Meet the perfect interview door-opener. It's a brief document to entice the reader to turn to your resume and then call you for an interview for the hospitality job of your dreams.
It's the cover letter, a sometimes misunderstood document that can mean the difference between meeting the garbage can and meeting your next employer.
"At its best", says recruiter Peter Shrive, a partner with Cambridge Management Planners, "the cover letter features one or two interesting sentences to persuade the employer to read your resume." The resume is to get you the interview, and the interview is to get you the job. It's a three-step process where the first step can be the most important.
Far too often, say prospective employers in the hospitality industry, candidates do all the wrong things in their cover letters.
"Put yourself in the position of the person reading this," says chef consultant Gary Miller, who has combed through hundreds of cover letters and resumes, especially hiring for positions for the rapidly expanding Firkin chain of pubs and family-style restaurants. "If you don't grab them right off the bat, people won't read on. You must catch their attention right from the beginning."
One cover letter he received began right at the top with a big mistake: the applicant had crossed out his telephone and cell numbers and manually written in new numbers. His application was immediately filed under G.
"Make it short and sweet," he advises. "Tell me how you heard about me, tell me what job you're applying for. I've had people send me really long cover letters with every award and certificate they've ever earned. Keep it short and sweet and to the point."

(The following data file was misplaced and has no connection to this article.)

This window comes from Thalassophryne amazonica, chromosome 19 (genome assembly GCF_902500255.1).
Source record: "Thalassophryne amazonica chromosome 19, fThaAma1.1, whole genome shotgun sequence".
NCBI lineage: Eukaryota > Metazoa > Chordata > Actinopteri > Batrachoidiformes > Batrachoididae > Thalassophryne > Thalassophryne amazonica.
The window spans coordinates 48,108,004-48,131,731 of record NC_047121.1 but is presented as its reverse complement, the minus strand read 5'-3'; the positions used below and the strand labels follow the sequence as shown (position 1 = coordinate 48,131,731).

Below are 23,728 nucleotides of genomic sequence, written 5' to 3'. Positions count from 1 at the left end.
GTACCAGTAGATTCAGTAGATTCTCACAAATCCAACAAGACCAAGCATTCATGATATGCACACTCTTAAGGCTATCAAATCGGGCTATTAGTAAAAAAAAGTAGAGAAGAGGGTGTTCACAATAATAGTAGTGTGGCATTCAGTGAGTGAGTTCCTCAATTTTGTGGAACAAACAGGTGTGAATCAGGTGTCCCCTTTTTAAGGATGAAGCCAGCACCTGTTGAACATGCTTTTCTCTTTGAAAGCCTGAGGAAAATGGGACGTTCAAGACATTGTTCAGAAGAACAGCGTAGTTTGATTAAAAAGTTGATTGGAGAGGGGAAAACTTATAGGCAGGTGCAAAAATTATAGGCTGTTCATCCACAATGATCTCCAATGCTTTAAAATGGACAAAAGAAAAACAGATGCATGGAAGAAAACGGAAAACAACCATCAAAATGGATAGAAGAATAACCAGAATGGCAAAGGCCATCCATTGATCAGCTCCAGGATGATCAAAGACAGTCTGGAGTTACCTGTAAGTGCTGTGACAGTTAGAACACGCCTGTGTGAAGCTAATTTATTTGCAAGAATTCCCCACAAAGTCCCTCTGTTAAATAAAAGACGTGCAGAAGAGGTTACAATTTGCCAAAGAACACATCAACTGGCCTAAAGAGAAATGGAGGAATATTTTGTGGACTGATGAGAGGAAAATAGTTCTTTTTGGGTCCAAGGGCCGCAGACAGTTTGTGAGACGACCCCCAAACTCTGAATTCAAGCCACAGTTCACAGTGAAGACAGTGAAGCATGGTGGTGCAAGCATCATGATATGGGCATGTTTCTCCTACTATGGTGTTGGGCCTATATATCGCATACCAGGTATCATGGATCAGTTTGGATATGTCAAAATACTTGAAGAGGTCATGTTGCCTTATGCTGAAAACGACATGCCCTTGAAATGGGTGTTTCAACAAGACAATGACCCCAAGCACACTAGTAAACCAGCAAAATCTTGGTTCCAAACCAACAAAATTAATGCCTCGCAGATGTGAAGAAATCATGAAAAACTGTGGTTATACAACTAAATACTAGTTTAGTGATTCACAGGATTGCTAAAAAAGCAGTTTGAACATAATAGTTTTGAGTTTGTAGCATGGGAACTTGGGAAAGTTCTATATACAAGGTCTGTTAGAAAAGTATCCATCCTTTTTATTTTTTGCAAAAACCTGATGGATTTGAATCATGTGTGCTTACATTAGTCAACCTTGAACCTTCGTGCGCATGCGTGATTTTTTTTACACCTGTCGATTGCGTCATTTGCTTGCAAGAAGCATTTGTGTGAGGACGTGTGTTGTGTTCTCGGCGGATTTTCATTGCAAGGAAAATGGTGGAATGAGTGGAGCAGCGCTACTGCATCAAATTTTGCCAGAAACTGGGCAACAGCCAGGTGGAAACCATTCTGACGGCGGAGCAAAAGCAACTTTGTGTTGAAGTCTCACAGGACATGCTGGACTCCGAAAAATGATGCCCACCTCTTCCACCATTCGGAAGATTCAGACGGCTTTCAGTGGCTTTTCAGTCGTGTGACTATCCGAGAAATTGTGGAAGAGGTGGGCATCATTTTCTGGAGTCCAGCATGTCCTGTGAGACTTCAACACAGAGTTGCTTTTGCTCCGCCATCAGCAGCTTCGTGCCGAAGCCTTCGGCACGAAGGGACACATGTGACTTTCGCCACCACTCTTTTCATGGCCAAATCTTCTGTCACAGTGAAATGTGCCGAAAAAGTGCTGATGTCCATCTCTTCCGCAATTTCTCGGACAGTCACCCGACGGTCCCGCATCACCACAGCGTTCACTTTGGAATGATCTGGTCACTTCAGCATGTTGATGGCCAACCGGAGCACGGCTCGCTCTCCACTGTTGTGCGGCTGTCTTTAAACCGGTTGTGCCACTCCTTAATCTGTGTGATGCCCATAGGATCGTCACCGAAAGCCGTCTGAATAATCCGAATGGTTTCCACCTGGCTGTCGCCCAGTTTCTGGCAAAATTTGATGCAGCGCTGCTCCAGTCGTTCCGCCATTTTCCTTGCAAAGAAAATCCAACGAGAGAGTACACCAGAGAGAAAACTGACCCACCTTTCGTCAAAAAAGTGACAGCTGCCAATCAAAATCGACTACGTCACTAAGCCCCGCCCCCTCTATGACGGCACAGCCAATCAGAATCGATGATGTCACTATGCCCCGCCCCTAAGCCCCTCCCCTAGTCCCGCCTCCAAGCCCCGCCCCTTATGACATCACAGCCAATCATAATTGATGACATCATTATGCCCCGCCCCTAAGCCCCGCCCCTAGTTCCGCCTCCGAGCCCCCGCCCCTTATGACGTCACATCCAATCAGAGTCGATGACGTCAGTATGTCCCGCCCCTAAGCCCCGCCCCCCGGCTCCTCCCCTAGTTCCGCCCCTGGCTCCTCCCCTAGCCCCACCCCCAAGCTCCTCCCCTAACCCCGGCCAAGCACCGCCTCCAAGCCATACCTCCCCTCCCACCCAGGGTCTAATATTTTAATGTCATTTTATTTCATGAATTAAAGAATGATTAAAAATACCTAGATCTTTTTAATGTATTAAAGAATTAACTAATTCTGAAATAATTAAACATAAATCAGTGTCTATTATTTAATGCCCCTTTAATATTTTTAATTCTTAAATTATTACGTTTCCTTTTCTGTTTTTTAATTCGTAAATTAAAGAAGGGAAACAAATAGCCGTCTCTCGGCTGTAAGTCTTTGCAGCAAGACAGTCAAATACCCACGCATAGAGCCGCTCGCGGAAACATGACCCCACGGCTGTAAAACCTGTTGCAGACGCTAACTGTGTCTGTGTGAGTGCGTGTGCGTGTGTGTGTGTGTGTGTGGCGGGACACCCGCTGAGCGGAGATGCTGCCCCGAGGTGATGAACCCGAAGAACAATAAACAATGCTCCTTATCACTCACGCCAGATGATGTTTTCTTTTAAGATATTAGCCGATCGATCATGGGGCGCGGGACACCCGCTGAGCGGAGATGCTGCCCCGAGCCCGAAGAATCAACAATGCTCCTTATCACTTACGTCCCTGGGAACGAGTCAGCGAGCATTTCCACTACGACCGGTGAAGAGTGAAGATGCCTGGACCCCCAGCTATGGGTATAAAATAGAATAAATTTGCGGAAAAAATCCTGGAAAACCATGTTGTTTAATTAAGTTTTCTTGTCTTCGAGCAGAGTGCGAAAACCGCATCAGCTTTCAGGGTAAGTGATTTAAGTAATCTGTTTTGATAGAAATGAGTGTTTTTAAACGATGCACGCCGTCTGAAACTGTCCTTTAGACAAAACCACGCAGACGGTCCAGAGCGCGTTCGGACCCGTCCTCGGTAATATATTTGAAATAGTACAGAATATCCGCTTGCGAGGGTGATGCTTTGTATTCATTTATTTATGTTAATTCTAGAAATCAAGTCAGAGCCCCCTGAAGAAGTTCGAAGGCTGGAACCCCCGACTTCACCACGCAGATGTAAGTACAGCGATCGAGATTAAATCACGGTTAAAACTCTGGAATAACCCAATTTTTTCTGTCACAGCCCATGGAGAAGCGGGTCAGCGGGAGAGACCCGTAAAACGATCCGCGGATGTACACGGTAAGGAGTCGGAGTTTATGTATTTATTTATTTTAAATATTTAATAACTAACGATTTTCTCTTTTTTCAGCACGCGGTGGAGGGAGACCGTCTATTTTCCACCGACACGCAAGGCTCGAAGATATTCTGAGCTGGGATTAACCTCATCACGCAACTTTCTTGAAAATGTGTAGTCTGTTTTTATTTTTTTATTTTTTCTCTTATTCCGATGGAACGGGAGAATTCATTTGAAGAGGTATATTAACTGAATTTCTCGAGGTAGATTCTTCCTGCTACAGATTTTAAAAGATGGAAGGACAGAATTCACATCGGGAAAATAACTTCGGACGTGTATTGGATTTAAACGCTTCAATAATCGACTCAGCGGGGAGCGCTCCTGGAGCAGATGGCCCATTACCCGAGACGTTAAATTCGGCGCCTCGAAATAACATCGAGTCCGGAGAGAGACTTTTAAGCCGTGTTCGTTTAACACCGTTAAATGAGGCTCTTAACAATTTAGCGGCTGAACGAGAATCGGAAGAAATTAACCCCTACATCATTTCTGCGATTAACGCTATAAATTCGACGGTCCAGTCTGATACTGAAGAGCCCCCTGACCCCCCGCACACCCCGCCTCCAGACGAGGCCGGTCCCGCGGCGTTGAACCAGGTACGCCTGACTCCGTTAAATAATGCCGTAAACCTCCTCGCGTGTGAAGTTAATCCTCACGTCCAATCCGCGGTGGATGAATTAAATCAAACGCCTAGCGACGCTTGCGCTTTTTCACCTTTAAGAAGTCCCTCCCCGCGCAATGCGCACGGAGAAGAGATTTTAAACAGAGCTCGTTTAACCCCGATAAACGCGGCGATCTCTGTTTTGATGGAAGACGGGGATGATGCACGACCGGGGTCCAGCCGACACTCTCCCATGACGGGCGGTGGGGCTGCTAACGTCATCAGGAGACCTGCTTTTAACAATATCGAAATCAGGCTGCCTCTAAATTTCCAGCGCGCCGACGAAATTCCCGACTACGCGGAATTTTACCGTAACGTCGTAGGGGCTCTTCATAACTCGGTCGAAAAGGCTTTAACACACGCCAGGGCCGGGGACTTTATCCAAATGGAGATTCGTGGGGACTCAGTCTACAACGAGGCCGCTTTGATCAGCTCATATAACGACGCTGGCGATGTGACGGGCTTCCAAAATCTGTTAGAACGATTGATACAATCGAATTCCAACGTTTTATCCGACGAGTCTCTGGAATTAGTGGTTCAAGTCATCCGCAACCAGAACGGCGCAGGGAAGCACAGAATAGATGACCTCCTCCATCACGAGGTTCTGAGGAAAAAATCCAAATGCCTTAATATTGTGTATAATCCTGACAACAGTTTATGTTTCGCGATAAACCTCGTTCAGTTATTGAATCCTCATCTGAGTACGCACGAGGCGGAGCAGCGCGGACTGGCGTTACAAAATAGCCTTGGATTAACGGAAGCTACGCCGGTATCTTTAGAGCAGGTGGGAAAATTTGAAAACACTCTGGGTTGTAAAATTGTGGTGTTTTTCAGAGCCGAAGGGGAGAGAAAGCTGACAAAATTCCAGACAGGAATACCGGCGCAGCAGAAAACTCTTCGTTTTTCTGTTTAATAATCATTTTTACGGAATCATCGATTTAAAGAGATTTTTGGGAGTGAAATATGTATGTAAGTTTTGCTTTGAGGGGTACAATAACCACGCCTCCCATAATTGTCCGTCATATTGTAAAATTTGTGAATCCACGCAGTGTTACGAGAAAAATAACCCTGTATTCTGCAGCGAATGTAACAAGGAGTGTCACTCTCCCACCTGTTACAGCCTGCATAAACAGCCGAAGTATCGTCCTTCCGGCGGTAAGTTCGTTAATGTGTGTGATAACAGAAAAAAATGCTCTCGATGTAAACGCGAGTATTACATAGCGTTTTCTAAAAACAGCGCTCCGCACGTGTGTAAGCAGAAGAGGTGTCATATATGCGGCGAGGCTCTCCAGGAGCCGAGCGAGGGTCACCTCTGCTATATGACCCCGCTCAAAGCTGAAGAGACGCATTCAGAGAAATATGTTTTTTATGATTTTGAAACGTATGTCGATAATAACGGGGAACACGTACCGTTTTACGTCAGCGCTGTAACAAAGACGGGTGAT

Once you've covered the basics, now it's time to add some finesse. Grabbing the reader from the beginning is a certain way to snare an interview for a hospitality job.
"Right up front, you need a key selling point, an absolute attention-grabber that's clever enough to get the employer to read on and that sets you apart from the crowd," Shrive advises. It's this phrase or sentence that will make the reader inquisitive enough to turn to your resume.
He offers these examples:
I doubled the size of my last employer over the last two and half years.
Sales of wine increased 20% when I became the sommelier at my last restaurant.
I won the Top Chef Award two years in a row.
I was voted best server in my city five times.
I've trained 59 desk clerks and been head-hunted by 11 hotel chains.
Shrive also recommends the use of wit to open the door. "For instance, find the word 'server' in your dictionary. Spell it out phonetically and dictionary-style. Type out the definition. Right below it, type out your name, using the same phonetics and definition again. Don't be afraid to use a clever gimmick to get in there. In the mass of humanity of an overburdened hiring officer, something like this will get that person's attention."
Do give the basics: what job you're applying for, the name of the establishment, and so on. Someone might have told you to send the letter to a particular person, so mention your referee by name.
Address the cover letter as specifically as possible. Determine who the hiring officer is before replying and applying. Take the time researching on the internet or reading appropriate business periodicals to get the name and title of the hiring official. This will help you get a foot in the door. And NEVER open your letter with Dear Sir or Madam or To Whom It May Concern. At the same time, do use Mr. or Ms. This formality shows respect.